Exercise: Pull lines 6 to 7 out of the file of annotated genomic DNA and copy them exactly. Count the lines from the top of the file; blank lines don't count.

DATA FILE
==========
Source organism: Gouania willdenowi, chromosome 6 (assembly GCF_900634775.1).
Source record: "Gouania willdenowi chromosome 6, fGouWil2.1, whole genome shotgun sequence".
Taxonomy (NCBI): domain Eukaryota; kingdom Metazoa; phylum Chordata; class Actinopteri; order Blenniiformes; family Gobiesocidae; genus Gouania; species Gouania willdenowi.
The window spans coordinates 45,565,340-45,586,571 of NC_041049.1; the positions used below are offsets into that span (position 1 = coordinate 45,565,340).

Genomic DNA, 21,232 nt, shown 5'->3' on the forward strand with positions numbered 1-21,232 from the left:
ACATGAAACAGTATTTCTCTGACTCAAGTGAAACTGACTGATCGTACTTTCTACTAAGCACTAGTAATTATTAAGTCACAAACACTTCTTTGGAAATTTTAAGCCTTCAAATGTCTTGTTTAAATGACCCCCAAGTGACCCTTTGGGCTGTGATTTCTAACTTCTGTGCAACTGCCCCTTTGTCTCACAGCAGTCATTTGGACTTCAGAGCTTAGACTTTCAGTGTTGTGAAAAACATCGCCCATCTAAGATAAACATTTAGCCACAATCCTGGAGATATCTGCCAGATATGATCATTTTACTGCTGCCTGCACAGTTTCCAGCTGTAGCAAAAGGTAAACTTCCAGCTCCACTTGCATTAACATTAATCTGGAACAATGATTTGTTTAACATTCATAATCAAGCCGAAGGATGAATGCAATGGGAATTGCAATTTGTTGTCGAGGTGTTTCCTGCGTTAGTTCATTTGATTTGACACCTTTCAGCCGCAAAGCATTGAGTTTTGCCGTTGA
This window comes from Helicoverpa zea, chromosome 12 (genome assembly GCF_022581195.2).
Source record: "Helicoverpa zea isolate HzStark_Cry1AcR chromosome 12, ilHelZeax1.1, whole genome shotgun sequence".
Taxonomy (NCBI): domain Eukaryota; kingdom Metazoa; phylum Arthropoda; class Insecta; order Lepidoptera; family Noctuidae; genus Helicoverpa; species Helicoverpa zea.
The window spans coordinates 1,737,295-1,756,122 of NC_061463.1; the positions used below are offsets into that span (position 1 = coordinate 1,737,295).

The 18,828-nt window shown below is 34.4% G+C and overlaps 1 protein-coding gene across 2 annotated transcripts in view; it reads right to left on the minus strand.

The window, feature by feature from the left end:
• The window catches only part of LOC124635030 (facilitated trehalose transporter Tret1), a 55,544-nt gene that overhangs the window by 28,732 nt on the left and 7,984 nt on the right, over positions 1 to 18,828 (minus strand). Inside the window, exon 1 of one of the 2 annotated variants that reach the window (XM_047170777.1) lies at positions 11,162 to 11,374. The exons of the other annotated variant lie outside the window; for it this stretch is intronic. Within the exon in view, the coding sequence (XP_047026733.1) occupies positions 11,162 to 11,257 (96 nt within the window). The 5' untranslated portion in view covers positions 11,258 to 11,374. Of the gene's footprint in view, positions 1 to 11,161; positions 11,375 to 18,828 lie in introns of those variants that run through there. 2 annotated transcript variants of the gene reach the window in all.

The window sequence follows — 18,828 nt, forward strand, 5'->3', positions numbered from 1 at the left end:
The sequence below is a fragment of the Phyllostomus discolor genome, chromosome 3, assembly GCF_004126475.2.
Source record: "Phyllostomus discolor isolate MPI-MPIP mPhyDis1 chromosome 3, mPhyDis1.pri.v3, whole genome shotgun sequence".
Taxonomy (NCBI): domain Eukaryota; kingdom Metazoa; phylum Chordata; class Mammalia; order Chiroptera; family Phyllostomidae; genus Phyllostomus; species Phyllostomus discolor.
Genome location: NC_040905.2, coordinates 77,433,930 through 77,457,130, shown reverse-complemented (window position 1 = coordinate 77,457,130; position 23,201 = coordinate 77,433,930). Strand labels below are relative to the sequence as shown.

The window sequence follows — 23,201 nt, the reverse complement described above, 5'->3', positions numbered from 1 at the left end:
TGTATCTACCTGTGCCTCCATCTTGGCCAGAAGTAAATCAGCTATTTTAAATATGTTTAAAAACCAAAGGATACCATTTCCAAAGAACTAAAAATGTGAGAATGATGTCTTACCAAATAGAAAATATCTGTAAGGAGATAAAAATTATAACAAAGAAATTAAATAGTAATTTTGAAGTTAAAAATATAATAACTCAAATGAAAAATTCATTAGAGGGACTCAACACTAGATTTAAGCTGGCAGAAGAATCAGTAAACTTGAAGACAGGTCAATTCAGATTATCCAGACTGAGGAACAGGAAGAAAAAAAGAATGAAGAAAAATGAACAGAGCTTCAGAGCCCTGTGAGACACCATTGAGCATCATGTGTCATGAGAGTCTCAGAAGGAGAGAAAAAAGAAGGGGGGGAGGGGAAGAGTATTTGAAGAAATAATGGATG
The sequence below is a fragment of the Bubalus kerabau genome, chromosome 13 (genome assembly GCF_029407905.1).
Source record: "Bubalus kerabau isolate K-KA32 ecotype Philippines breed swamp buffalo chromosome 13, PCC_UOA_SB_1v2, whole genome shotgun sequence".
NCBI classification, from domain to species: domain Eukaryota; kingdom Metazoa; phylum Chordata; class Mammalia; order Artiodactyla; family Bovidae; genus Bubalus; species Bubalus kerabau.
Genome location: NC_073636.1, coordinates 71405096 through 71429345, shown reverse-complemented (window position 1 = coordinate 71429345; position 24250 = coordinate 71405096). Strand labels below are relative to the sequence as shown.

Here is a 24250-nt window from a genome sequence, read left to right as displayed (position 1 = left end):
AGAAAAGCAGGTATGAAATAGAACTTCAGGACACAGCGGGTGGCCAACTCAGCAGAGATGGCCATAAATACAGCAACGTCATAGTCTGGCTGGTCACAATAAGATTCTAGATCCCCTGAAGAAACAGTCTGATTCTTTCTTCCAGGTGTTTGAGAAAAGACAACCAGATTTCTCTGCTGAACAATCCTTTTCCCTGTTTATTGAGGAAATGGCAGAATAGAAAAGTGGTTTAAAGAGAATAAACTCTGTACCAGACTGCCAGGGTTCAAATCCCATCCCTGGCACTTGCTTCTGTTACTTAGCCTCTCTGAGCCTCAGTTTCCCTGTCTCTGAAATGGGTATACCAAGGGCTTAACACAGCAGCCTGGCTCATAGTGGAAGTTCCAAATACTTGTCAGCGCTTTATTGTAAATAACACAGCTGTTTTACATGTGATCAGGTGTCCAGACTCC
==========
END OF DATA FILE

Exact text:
ACATGAAACAGTATTTCTCTGACTCAAGTGAAACTGACTGATCGTACTTTCTACTAAGCACTAGTAATTATTAAGTCACAAACACTTCTTTGGAAATTTTAAGCCTTCAAATGTCTTGTTTAAATGACCCCCAAGTGACCCTTTGGGCTGTGATTTCTAACTTCTGTGCAACTGCCCCTTTGTCTCACAGCAGTCATTTGGACTTCAGAGCTTAGACTTTCAGTGTTGTGAAAAACATCGCCCATCTAAGATAAACATTTAGCCACAATCCTGGAGATATCTGCCAGATATGATCATTTTACTGCTGCCTGCACAGTTTCCAGCTGTAGCAAAAGGTAAACTTCCAGCTCCACTTGCATTAACATTAATCTGGAACAATGATTTGTTTAACATTCATAATCAAGCCGAAGGATGAATGCAATGGGAATTGCAATTTGTTGTCGAGGTGTTTCCTGCGTTAGTTCATTTGATTTGACACCTTTCAGCCGCAAAGCATTGAGTTTTGCCGTTGA
This window comes from Helicoverpa zea, chromosome 12 (genome assembly GCF_022581195.2).